A significant part of her contribution in public life is her service to the development of Mathematics in young people in Trinidad and Tobago and internationally, serving as Chair of the Trinidad and Tobago Mathematics Olympiad for 23 years and leading the Trinidad and Tobago national teams to five bronze medals and two silver medals at the International Mathematics Olympiad (IMO). Dr. Haraksingh has served as a member of the international Jury of the IMO for over 20 years and more recently as a Director and Treasurer of the International Mathematics Olympiad Foundation (IMOF).
Dr. Indra Haraksingh is the mother of Dr. Rajini Haraksingh, Lecturer in The UWI’s Department of Life Sciences and spouse of Dr. Kusha Haraksingh, himself a former recipient of the Vice-Chancellor’s Award for Excellence.
The Project for Ecosystem Services
The Project for Ecosystem Services (ProEcoServ) was a global initiative aimed at better integrating ecosystem assessment and economic valuation of ecosystem services into poverty reduction and national sustainable development planning. Through the Department of Life Sciences at The UWI St Augustine, Trinidad and Tobago was one of five collaborating countries along with Chile, Vietnam, South Africa and Lesotho where ProEcoServ was conducted over a five-year period, ending in 2016. The global collaboration was coordinated by the United Nations Environment Programme in Nairobi, Kenya and Professor John Agard, Professor of Tropical Island Ecology at The UWI St Augustine served as Principal Investigator and National Coordinator for the Trinidad and Tobago leg of the project.
ProEcoServ contributed to the Biodiversity and Land Degradation Focal Areas of Global Environmental Facility and some of its subcomponents at local levels are also relevant to the land degradation and climate change focal areas. It has also helped to build capacity to mainstream ecosystem services into national developmental policy in Trinidad and Tobago and decision making frameworks which are seen as a priority in all four target countries.
In addition to collaboration across the five countries, The UWI collaborated with other partners with expertise in environmental economics from Costa Rica, Australia, Israel, the UK and the USA to conduct training workshops in Trinidad and Tobago.
The success of ProEcoServ has been regionally and internationally lauded and was even featured in a 2015 Time Magazine article titled, “How Much Is Our Environment Worth?” written by Achim Steiner, the Executive Director of the UN Environment Programme.
Evaluation of the CARICOM Heads of Government 2007 Port of Spain Non-Communicable Diseases (NCD) Summit Declaration
In September 2007 leaders of the Caribbean Community (CARICOM) gathered at the world’s first Heads of
Government Summit on Non-Communicable Diseases which led to the establishment of the Port of Spain Declaration on NCDs. Seven years later, CARICOM and the Pan American Health Organisation (PAHO/WHO) were charged with evaluating the impact of the Declaration. The research project 2014-2017 was characterised by its multi-campus, multi-agency research team. It was led by The George Alleyne Chronic Disease Research Centre, with Dr T. Alafia Samuels as Principal Investigator, and included The UWI St Augustine’s Institute for International Relations and HEU Centre for Health Economics; The UWI Mona’s Department of Psychiatry and Community Health, Faculty of Medical Sciences; and The UWI Cave Hill’s Public Health Group, Faculty of Medical Sciences.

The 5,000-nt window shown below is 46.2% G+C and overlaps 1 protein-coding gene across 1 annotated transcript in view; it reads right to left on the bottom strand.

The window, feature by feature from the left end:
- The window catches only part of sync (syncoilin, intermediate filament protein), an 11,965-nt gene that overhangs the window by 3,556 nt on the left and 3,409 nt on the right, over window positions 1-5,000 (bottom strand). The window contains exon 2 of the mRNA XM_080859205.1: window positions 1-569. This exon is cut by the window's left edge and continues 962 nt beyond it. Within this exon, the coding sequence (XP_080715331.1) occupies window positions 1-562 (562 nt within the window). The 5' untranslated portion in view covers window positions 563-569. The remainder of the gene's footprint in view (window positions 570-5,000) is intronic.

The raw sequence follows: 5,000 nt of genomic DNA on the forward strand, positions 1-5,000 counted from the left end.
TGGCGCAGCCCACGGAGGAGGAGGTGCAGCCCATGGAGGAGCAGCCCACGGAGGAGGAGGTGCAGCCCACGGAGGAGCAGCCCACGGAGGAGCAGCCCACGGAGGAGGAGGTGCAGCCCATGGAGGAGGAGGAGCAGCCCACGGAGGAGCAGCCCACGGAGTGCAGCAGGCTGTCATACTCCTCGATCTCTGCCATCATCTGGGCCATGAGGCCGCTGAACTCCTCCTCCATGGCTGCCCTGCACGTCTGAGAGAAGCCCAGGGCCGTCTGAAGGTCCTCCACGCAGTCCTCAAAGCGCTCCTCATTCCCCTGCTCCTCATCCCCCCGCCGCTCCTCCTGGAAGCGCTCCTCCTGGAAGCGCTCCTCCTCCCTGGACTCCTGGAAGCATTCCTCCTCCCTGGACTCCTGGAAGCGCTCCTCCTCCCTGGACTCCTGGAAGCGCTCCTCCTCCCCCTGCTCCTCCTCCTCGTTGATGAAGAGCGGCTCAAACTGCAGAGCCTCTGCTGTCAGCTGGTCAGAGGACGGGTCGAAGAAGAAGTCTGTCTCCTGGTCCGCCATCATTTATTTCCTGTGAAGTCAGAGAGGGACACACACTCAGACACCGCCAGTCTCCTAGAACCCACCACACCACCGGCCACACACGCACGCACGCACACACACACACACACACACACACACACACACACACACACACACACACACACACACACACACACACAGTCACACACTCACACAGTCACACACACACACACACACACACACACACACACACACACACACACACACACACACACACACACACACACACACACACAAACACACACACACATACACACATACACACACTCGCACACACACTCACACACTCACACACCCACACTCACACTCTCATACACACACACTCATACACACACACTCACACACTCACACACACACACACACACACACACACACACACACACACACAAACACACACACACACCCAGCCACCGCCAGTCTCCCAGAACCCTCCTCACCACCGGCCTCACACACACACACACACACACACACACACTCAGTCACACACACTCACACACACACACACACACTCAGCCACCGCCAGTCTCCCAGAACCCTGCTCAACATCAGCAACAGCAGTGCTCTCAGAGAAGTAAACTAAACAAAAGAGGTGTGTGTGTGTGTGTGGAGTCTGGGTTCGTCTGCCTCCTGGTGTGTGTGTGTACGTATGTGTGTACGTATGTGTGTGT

Researchers from the Caribbean Public Health Agency, the University of Toronto, PAHO/WHO and the Healthy Caribbean Coalition were also involved. Former UWI Chancellor, Sir George Alleyne served as an advisor to the project which was generously supported by the Canadian International Development Research Centre.
The project’s objective was to evaluate, seven years on, the implementation of the CARICOM NCD Summit Political Declaration in order to learn lessons to support and accelerate its further implementation. It involved secondary data analysis for all 20 CARICOM countries, in-depth case studies in seven countries and key informant interviews concerning non-communicable diseases, the leading cause of death and disability in the region.
Results of the study and recommendations for accelerating NCD action at regional and national level were presented to the CARICOM Heads of Government meetings in 2016 and 2017. Significant NCD-related communiqués endorsing the recommended priority policy interventions were issued. The results of the study have also been presented to ministers of health, ministry of health officials, civil society organisations and the public through mass media and the website www.onecaribbeanhealth.org.